To me the topmasts are the most interesting to rig. We bring them down to the pier from our shop on our spar cart. The cart was made during Al Guraldi’s era. He was the first marine shop manager back in 1958. The top mast has no rigging attached and is laying horizontally on the ground. We have to lift it up vertically, guide it through the cross and trestle trees on the foremast then into the foremast cap above it. Here,s how we do it.
Step one, as I said, is to get the mast to the waterfront. The mast is held into the cart with a come-along and we have a trailer hitch, like the kind the electric company uses when the transport new telephone poles, that we attach to one end of the spar. We have long ago worked out where to set up each spar for optimal lifting into place on the ship. the fore topmast will lay along side the back wall of the dockside exhibit.
The mast is in place and the sampson braid gantline has been moved from the sprit to the foremast. We use a big steel snatch block under the forebowl as the lifting block. We make a bowling with the sampson braid through the fid hole of the top mast. the line is hitched about 2 fathoms below the top of the mast then the line runs up to the snatch block, down to a fair lead block on the pier and finally to the truck. We rig a tag line to the fid end of the top mast and secure that to something solid on the pier. When it is time to lift with the truck the tag line prevents the mast from jsut sliding forward and not going up in the air. As the truck lifts, the tag line is slowly eased which sends the mast into the air and eventually allows it to hang vertically.
In this picture the topmast has been lifted up vertically, and is poking through the cap. You can see it sticking up above our heads. Now is the time to dress the mast. the crew on deck will send up, in the right order, shrouds, backstays, martinets, flag staff, flagstaff cross trees, flagstaff cap, the flagstaff fid, the topmast fid, topyard lifts and a the flagtstaff truck with two flag halyards. One after another each piece is placed over the mast in the right order and then finally we are ready for the heal rope.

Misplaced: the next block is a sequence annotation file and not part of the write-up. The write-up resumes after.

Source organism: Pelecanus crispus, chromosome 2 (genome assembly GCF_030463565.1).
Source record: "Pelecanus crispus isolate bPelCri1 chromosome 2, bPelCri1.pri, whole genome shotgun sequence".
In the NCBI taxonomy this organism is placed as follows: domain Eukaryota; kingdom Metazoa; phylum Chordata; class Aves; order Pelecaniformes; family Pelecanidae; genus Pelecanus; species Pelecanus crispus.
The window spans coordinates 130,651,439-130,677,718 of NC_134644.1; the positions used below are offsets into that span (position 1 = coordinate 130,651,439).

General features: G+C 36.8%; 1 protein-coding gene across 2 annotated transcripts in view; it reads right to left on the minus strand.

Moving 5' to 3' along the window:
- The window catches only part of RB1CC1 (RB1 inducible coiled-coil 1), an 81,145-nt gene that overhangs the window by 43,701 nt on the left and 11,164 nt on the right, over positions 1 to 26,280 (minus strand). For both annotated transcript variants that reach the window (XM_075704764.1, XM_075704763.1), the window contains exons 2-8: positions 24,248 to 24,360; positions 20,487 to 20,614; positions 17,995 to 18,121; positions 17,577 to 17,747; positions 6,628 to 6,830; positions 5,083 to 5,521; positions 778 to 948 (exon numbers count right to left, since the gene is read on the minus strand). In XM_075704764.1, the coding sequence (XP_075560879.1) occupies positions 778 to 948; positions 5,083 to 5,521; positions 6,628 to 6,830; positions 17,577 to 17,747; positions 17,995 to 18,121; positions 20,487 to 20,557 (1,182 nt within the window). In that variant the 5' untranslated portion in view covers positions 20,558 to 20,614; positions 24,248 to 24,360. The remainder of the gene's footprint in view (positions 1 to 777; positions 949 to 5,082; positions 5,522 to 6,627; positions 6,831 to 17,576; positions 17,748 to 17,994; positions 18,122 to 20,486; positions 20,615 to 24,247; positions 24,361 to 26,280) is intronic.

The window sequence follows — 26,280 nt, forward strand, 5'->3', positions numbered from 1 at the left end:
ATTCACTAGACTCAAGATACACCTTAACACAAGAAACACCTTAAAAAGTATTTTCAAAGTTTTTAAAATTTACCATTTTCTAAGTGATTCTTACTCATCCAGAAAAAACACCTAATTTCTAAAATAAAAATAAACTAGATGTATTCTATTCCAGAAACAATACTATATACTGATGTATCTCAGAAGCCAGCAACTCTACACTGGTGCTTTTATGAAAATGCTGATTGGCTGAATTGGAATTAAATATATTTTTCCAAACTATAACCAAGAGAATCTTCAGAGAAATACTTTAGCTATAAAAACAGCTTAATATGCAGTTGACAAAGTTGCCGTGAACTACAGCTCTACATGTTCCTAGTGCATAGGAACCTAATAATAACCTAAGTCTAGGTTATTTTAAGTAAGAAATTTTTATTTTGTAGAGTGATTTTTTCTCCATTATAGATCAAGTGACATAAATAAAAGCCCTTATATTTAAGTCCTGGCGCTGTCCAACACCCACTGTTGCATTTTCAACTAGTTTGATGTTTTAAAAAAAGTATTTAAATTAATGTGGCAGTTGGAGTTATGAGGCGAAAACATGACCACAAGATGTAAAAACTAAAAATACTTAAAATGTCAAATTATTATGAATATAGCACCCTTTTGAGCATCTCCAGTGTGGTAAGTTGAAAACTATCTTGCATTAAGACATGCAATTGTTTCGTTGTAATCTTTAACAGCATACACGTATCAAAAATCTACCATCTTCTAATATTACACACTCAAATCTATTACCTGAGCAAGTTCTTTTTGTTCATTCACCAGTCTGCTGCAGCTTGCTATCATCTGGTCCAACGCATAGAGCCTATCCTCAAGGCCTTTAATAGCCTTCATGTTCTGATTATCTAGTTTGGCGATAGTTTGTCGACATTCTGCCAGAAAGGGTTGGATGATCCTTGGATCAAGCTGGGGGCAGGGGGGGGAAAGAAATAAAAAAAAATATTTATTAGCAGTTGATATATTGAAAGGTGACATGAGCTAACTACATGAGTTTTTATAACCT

With all the gear dressed on the mast it is time for the heal rope. Actually we rig it before anything is on the mast but that part doesn’t matter. The mast is stopped off at the cap. We let the sampson braid linethat we used to lift the mast up, go and rerig it so that the bitter end is tied around the top of the foremast, goes down through the lubbers hole in the working top, then around the sheave in the bottom of the top mast, back up to the big steal snatch block under the bowl, down the the fair lead block on the pier and finally to the truck. We have made a big block and tackle that will raise the mast up to its full majestic height. The trick now is to have someone driving the truck who can make the truck creep along and not shoot the mast up so fast it fys out of the bowl like some wild bow and arrow.
Usually, Paula and I are in the bowl for this process. We have the big fid on hand for when the mast reaches the correct hdight and shout, not too histerically, to stop the truck so we can put the fid in. The fid, by the wa,y is an iron bar about 1 1/4″ square that the mast will sit on. The fid rests on the cross trees and finally we can reeve off the lanyards for the shrouds and the mast is secure. Except of course for the head stay, which I forgot to mention we also raised up when we were dressing the mast.
The final part is to bring the head stay pendant out to the end of the bow sprit.